Frank Herbert, Dune
The first three Dune Chronicles books alone add up to almost 2,000 pages and may have addled more adolescent male minds than liquor stolen from Dad’s cabinet or weed stolen from a big brother’s stash. Herbert’s combination of adventure, science fiction, and spirituality is a heady brew.
Susan Howatch, Penmarric
Howatch’s Glittering Images series alone is hefty, but the nearly 800-page Penmarric is one of her most memorable sagas. The tale of one Mark Castallack and his ancestral home in Cornwall (the house is named “Penmarric”), each section is voiced by a different narrator. Jarring, or effective? You decide.
Victor Hugo, Les Misérables
How did they manage to compress nearly 1,300 pages into one musical-theater production? It’s a feat, just as Hugo’s massive novel is, and if you think of that huge book as several separate ones, you may find it easier to read, and find it worth reading, too—his political philosophy isn’t 100 percent feasible, but it’s fascinating.
M.M. Kaye, The Far Pavilions
Two volumes comprising nearly 1,200 pages: For decades, Kaye’s pseudonymous fiction about India and England were the first and sometimes only taste Western readers had of the many cultural and class schisms not just between those two countries, but between their own population groups.
George R.R. Martin, A Song of Ice and Fire
Martin has written so many pages and won so many awards that he’s really in a class of his own; as fans of both the books and the television series will tell you, he’s invented a complete world, and they devour every word and detail of it no matter how longwinded the prose.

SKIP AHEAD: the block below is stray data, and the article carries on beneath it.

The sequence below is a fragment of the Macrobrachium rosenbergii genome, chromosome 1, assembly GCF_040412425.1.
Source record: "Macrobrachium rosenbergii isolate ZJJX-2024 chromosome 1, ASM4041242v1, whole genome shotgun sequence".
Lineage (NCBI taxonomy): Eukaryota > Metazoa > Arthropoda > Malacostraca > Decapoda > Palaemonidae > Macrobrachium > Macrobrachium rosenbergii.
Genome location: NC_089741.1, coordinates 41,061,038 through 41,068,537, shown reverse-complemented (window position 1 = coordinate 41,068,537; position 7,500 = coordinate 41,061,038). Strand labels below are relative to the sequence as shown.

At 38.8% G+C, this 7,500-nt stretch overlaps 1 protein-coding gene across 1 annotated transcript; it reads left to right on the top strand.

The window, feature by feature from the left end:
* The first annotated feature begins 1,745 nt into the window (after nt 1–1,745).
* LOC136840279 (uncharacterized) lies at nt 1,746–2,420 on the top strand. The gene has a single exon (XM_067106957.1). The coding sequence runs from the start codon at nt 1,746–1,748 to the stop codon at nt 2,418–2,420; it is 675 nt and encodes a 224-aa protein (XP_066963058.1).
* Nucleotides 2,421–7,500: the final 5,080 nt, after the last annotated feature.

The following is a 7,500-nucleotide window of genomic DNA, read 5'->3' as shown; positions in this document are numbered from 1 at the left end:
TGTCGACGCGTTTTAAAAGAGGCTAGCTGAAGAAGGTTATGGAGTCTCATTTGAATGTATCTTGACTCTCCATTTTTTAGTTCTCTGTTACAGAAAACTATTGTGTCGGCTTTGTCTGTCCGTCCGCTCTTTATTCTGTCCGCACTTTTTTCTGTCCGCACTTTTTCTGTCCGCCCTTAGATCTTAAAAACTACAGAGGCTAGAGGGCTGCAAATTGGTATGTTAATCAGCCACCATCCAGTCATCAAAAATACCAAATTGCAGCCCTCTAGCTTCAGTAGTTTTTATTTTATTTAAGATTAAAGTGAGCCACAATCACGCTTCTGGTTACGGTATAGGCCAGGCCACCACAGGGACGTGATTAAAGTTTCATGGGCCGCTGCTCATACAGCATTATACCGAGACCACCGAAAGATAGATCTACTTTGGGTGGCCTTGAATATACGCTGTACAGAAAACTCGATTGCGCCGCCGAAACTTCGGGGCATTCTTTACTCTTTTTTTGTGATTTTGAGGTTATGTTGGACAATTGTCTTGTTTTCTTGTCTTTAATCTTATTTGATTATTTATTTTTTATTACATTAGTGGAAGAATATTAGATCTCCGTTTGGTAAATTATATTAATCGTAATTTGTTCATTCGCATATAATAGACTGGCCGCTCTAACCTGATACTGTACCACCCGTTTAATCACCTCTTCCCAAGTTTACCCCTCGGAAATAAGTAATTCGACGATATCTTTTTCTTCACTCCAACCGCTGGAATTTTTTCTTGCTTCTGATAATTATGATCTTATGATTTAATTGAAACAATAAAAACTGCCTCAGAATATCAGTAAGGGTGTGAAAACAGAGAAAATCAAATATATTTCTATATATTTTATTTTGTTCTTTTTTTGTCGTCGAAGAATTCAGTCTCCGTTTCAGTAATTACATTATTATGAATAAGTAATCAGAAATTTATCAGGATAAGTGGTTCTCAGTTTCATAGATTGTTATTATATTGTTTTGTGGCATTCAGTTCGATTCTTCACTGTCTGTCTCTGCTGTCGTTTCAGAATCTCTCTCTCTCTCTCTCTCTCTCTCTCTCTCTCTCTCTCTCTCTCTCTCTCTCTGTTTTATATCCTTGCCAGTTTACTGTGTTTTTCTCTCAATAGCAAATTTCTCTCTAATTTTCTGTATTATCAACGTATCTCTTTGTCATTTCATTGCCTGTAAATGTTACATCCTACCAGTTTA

James Michener, Texas
They say it’s like a whole ‘nother country, so perhaps it makes sense that this is the longest Michener novel Random House ever published. Texas is nearly 1,100 pages and includes less a cast of characters than an empire’s worth. While diehard Michener fans love it, many critics found it riddled with cliché and stereotype.
Samuel Richardson, Pamela, Or, Virtue Rewarded
Clever clogs, that Samuel Richardson, to realize that putting a novel together out of letters might make it easier to construct something long-ish—about 600 pages covering the low-born servant Pamela’s attempts to evade her employer’s grubby embraces and leering looks.
Vikram Chandra, Sacred Games
Did I finish the 928 pages of this epic novel of modern India, or did I just dream that I did? I’m not entirely sure that it matters, but Chandra has come as close as any of his colleagues to capturing a panorama of Mumbai in words. The battle between policeman Sartaj Singh and gangster Ganesh Gaitonde is spellbinding.
Neal Stephenson, Cryptonomicon
There’s so much code and math and data in this 1,152-page doorstop of a volume that it’s tough to believe Stephenson managed to shoehorn in some characters—but he did, and dozens of them. Yet despite its futuristic razzle-dazzle, some of which is definitely superfluous, the book remains readable and entertaining.
Donna Tartt, The Goldfinch
524 pages for The Secret History was just Tartt getting warmed up. For The Goldfinch, which on the 2014 Pulitzer Prize for Fiction, she needed 775 pages—many of which were devoted to the lives and habits of American teenaged males left to their own smelly, messy, substance-abusing selves.
David Foster Wallace, Infinite Jest
Does anyone actually need to read 1,088 pages, complete with footnotes? No, they don’t—but if, like me, you cannot resist spending some time with one of the finest and most fragile intellects of our age, give this enormous tome a try. I recommend the e-book, both to save your wrists and your sanity, as you negotiate from footnote to text and back again.
Photograph by Rebecca Miller.